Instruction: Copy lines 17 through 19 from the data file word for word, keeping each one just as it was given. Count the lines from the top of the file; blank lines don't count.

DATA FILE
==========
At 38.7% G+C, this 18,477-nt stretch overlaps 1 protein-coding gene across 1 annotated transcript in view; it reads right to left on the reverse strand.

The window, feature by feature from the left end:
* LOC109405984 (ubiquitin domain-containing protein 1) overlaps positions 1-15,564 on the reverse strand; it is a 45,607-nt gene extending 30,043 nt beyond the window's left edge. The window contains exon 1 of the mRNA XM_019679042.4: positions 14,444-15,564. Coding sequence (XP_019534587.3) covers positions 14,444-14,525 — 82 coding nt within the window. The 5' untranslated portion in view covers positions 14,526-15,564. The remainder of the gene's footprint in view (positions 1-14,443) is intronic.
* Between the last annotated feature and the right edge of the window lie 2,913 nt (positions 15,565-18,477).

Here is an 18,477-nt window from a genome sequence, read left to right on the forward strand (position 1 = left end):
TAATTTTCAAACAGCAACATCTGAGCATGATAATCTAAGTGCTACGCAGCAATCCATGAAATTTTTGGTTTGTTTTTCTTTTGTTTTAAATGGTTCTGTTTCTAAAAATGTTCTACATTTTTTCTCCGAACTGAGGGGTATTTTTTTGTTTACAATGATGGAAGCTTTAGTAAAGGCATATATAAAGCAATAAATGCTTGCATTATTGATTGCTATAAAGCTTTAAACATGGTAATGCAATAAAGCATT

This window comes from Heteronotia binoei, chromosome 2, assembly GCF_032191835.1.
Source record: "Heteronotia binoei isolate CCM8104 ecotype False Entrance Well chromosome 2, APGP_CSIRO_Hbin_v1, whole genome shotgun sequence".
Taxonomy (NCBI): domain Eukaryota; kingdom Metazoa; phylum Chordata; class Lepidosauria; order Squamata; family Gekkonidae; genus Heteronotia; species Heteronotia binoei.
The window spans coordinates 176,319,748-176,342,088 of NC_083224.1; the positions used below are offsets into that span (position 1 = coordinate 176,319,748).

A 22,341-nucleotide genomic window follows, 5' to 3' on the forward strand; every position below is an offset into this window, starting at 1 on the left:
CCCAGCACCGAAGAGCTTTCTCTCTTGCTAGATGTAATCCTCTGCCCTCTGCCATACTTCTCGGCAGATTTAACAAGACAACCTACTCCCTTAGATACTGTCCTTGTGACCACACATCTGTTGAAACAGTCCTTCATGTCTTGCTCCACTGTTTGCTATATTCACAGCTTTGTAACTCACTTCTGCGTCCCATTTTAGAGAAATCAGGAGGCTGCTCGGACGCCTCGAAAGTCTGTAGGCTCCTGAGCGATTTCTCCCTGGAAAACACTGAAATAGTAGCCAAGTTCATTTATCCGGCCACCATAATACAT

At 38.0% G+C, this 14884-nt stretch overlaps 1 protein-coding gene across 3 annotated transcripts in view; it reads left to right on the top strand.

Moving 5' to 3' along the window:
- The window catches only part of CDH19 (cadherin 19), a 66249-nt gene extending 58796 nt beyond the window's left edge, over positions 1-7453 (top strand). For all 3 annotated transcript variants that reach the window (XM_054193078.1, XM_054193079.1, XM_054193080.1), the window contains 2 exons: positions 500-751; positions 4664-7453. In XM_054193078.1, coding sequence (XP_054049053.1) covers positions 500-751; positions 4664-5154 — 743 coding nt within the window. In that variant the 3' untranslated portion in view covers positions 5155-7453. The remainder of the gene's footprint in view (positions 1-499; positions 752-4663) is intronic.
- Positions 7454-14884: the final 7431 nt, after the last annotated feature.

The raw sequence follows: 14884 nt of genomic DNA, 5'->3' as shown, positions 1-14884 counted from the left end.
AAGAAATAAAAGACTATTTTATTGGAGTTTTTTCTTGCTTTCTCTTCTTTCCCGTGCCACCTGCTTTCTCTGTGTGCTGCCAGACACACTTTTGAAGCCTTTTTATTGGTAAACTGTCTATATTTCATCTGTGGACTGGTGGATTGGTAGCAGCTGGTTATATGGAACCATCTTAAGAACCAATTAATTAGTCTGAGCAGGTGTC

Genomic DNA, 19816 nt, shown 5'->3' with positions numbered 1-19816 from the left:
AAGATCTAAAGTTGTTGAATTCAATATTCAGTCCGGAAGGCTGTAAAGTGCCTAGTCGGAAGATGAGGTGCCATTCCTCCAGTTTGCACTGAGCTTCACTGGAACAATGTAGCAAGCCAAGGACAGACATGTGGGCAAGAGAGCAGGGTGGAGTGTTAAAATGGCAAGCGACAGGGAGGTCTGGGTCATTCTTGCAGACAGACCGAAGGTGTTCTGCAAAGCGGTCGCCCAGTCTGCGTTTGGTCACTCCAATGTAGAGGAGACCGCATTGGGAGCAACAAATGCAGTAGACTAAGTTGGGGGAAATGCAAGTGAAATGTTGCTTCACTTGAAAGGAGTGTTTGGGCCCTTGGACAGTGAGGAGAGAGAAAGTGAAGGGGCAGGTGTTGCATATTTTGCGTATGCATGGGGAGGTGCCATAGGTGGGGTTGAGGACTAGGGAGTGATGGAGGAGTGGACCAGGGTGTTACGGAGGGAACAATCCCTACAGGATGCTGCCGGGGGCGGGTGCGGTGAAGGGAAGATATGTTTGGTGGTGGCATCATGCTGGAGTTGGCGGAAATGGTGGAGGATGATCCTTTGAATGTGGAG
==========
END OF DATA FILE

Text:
The raw sequence follows: 14884 nt of genomic DNA, 5'->3' as shown, positions 1-14884 counted from the left end.
AAGAAATAAAAGACTATTTTATTGGAGTTTTTTCTTGCTTTCTCTTCTTTCCCGTGCCACCTGCTTTCTCTGTGTGCTGCCAGACACACTTTTGAAGCCTTTTTATTGGTAAACTGTCTATATTTCATCTGTGGACTGGTGGATTGGTAGCAGCTGGTTATATGGAACCATCTTAAGAACCAATTAATTAGTCTGAGCAGGTGTC

Genomic DNA, 19816 nt, shown 5'->3' with positions numbered 1-19816 from the left: